As such, if you are concerned about someone’s clonidine use, contact a physician and start looking into the wide variety of rehabilitation options.
Symptoms of Clonidine Overdose
Although clonidine is widely considered to be less addictive and cause less harm than other illicit substances, it is still possible to overdose from it.
If you think you or someone you know may be experiencing a clonidine overdose, look for the following signs provided by MedlinePlus:
- Difficulty breathing
- Slow heart rate
- Pale skin that’s cold to the touch
- Small pupils
- Slurred speech
If you notice these symptoms, call the poison control center (1-800-222-1222) as soon as possible and 911 if they have collapsed or are not breathing.
Clonidine High and Addiction
There is little evidence that clonidine alone actually creates a high or a clonidine buzz. The more likely reason for abuse is that users end up mixing clonidine with other drugs to intensify their effects.
Alcohol, opioids, and barbiturates all have sedative side effects that are bolstered by using clonidine at the same time.
Having said that, continued clonidine abuse, whether it’s by illegally obtaining and taking the drug or ignoring your doctor’s dosing directions, can eventually lead to physical dependence and addiction.
Dangers of Clonidine Withdrawal
As with addiction to any substance, cutting it completely out of your life after developing a dependence will likely result in symptoms of withdrawal. For clonidine addiction, these symptoms may include:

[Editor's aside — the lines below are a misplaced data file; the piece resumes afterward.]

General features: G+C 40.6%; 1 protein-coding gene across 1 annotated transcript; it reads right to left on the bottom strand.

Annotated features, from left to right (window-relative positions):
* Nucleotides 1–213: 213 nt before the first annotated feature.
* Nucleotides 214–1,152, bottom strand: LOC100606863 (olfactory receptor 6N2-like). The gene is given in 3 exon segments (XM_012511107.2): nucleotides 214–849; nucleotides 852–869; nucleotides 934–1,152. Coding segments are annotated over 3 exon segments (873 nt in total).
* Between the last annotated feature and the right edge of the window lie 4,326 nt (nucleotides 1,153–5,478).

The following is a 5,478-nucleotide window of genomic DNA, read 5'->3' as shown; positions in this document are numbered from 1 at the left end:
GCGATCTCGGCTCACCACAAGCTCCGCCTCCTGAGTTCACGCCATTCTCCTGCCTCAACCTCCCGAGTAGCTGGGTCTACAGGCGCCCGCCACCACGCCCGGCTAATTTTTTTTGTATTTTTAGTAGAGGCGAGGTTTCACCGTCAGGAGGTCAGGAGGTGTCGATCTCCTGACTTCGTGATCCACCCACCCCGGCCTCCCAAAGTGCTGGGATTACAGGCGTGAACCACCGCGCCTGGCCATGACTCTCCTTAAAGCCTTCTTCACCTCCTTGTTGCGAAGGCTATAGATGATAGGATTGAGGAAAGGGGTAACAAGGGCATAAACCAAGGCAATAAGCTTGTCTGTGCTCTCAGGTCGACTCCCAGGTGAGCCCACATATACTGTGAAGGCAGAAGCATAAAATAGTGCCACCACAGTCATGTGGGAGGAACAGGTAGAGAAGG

- Depression and anxiety
- Nausea or vomiting
One especially important point to note with clonidine withdrawal is that it can be quite dangerous, even fatal. As clonidine suppresses your body’s blood pressure, suddenly removing it from your system may cause your system to overcompensate, an effect called “clonidine rebound.”
This can cause a rapid increase in blood pressure that may actually lead to a cardiac incident and death.
Given the potentially fatal consequences of rapid clonidine detox, anyone considering quitting should first consult a qualified professional. Not doing so could end up being deadly.
What’s more, entering into a rehab facility could prove to be the best decision of your life when you know what to look for.
Clonidine: An Incredibly Useful Drug When Used Properly
Like many other medications on the market today, clonidine can have some pretty beneficial applications. Hypertension, ADHD, insomnia, and opiate withdrawals are all treatable with this versatile drug’s help.
But equally similar to many other substances, clonidine use does come with the potential for abuse and addiction, particularly when it’s used with other substances.
As such, it’s important that anyone using clonidine follows their doctor’s prescription completely. Otherwise you may be facing an addiction that’s not only troublesome, but fatal as well.